By Dr. Mercola
If flame-retardant chemicals worked, they would probably have no stronger supporters than firefighters. Yet, it's this population that is among their strongest opponents. It's not only that the chemicals are ineffective but also the fact that they're highly toxic.
Charging into a burning home is dangerous enough, but entering a home with burning flame-retardant chemicals is even worse. An object treated with flame-retardant chemicals can still catch fire, and, when it does, it will give off higher levels of toxic carbon monoxide, soot and smoke than an untreated object.
California female firefighters aged 40 to 50 are six times more likely to develop breast cancer than the national average. Why California? Likely because in 1975 California Technical Bulletin 117 (TB117) was passed.
It required furniture sold in California to withstand a 12-second exposure to a small flame without igniting — a requirement manufacturers met by dousing furniture in flame retardants.
Firefighters of both genders also have higher rates of cancer, in part because of the high levels of dioxins and furans they're exposed to when flame-retardant chemicals burn.
Massachusetts Firefighters Seek Ban on Flame Retardants
Lawmakers in Massachusetts are considering two bills that would significantly reduce residents' and firefighters' exposure to flame retardants. The bills, which are being supported by both fire officials and environmental groups, call for a ban on flame-retardant chemicals in children's products and upholstered furniture.
They would also authorize state officials to ban other flame retardants if they are deemed to be health risks.1 The bills go further to ban flame retardants than any other U.S. state legislation to date.
Even as the health risks of the chemicals become increasingly known, the chemical industry is continuing to fight for their continued use.
Officials with the American Chemistry Council, for instance, testified against the Massachusetts bill, claiming flame retardants provide additional time for families to escape their homes if a fire breaks out.
However, in an effort to end Minnesota House leaders' reluctance to act on a similar bill that would phase out 10 different kinds of flame retardants, fire fighters put on a demonstration.
They lit furniture on fire to show that treated furniture only delays the fire by a few seconds, while releasing significantly higher amounts of smoke, carbon monoxide and cancer-causing fumes.2
A better option, according to Massachusetts State Fire Marshal Peter Ostroskey, would be to install sprinklers, which slow fires more effectively than flame retardants and are far safer.3
Washington State Bans Five Flame Retardants
Increasing numbers of state legislators are taking action against flame retardants.
Washington state lawmakers have already prohibited the use of certain flame-retardant chemicals (including polybrominated diphenyl ethers, or PBDEs) in children's products and furniture, but manufacturers simply replaced them with even more toxic alternatives.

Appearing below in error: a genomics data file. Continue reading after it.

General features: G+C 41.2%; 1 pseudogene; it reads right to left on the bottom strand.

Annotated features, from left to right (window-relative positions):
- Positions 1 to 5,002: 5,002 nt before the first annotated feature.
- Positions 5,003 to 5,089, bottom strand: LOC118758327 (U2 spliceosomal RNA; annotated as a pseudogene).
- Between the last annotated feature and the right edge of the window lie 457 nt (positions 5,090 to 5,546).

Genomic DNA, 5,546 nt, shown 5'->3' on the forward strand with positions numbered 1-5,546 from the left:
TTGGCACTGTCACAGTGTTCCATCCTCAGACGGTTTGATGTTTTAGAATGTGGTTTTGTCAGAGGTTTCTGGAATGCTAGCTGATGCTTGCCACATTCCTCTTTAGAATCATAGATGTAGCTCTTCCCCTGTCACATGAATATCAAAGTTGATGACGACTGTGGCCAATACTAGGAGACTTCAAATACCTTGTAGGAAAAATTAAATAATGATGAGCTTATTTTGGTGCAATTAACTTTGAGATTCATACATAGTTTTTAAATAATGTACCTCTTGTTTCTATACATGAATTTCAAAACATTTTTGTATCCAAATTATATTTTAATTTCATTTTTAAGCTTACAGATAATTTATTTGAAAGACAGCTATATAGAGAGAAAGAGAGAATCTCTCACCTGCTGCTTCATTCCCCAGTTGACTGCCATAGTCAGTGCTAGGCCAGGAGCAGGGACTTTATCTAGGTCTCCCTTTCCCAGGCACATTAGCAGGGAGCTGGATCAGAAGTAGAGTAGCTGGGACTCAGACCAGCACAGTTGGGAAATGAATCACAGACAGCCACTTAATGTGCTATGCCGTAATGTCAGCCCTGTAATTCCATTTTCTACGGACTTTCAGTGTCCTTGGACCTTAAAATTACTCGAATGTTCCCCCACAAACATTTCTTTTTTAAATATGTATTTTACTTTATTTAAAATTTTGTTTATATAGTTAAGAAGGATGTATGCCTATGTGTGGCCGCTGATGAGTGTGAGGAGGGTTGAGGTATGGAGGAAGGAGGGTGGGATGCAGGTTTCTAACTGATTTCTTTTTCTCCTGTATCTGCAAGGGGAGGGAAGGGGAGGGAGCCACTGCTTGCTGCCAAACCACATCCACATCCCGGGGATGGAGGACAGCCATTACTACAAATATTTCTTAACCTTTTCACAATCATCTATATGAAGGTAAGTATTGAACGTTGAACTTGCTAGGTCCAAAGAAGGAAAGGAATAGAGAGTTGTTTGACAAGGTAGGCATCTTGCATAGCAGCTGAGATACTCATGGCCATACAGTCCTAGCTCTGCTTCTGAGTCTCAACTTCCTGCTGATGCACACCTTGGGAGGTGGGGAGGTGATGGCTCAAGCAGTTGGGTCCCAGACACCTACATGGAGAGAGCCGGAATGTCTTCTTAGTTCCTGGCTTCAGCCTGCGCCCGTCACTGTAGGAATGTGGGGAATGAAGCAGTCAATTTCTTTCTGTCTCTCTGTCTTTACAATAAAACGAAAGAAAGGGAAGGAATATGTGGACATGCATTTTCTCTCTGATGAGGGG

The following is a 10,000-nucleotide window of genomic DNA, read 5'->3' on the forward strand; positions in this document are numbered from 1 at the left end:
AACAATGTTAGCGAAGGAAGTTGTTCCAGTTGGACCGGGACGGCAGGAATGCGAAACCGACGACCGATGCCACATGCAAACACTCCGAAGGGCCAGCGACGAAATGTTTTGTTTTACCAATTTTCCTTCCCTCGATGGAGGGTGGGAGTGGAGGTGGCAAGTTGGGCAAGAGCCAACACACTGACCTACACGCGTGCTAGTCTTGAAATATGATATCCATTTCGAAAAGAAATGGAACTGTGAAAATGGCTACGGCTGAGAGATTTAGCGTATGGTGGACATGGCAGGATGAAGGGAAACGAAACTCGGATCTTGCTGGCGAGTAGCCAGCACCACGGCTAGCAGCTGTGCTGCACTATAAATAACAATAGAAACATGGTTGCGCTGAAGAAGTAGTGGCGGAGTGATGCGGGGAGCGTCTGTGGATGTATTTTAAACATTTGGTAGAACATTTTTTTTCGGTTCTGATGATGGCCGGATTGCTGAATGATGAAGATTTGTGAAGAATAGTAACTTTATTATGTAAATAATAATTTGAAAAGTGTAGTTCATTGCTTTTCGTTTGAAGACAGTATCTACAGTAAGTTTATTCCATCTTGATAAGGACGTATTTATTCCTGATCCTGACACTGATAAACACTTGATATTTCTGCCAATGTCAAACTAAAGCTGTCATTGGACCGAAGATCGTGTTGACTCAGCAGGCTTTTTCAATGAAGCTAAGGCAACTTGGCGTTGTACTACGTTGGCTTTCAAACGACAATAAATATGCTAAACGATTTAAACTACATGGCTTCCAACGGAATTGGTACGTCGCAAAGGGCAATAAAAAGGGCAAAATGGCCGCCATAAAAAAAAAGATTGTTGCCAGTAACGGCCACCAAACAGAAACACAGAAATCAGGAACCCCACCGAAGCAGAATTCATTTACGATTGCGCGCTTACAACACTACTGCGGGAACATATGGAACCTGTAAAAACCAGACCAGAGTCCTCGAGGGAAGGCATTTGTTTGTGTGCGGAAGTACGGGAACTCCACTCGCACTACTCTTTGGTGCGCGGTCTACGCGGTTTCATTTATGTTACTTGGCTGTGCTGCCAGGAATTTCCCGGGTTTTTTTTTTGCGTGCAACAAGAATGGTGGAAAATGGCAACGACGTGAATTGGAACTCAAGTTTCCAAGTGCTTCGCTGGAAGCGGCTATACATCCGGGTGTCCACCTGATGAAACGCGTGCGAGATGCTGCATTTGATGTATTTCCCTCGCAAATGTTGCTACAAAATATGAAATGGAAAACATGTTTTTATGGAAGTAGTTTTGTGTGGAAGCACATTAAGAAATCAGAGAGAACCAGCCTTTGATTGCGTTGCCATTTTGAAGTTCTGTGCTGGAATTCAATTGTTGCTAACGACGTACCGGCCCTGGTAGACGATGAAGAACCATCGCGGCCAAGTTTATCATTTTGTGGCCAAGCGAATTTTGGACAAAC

The Washington Toxics Coalition wanted to find out whether the replacement fire retardants (chlorinated flame retardants) were contaminating air and household dust, so they had volunteers wear personal air samplers for 24 hours.
The replacement chemicals were not only detected in the participants' air but at much higher levels than the old flame retardants.4,5
Fortunately, House Bill 2545, the Toxic-Free Kids and Families Act, was passed, which will ban five additional flame retardants and gives the state Department of Health the ability to ban additional flame retardants in children's products and residential furniture.6
Levels of Flame-Retardant Chemicals in California Women's Breast Milk Drop Following Ban
One type of flame-retardant chemicals, PBDEs, has been banned in the U.S. since 2004 due to health concerns. The state of California banned PBDEs in 2003, however.
A study conducted by the California Department of Toxic Substances Control (DTSC) has now revealed that levels of the chemicals in breast milk dropped 39 percent from the first sampling period — conducted between 2003 and 2005 — and the second sampling period conducted between 2009 and 2012.7
Myrto Petreas, Ph.D., a supervising research scientist at DTSC's Environmental Chemistry Laboratory, said in a news release:8
"We first reported anomalously high levels of PBDEs more than 15 years ago and hypothesized that California's unique flammability standard was the reason. By comparing PBDEs in breast milk collected before and after the phase out, we found a significant decline."
PBDEs resemble the molecular structure of PCBs, which have been linked to cancer, reproductive problems and impaired fetal brain development.
Like PCBs, PBDEs persist in the environment and accumulate in your body — and can still exist in products imported from other countries or those manufactured prior to the ban (including electronics, upholstered furniture and more).
Higher exposures to PBDEs have been linked to decreased fertility,9 which could be in part because the chemicals may mimic your thyroid hormones. Previous research has suggested PBDEs can lead to decreases in TSH (thyroid-stimulating hormone).10
When present with normal T4 levels, low TSH is typically a sign that you're developing hyperthyroidism, which can have significant ramifications both for you and your unborn child if you're pregnant.
Banning Flame Retardants Now Could Protect Future Generations
American mothers have levels of flame retardants in their breast milk that are about two orders of magnitude greater than in European countries where these chemicals are not permitted,11 and children have been found to have levels of flame retardants that are as much as five times higher than their mothers'.12
Needless to say, bioaccumulation can have serious health consequences over the course of a lifetime, although health problems may not be readily attributable to day-to-day chemical exposure.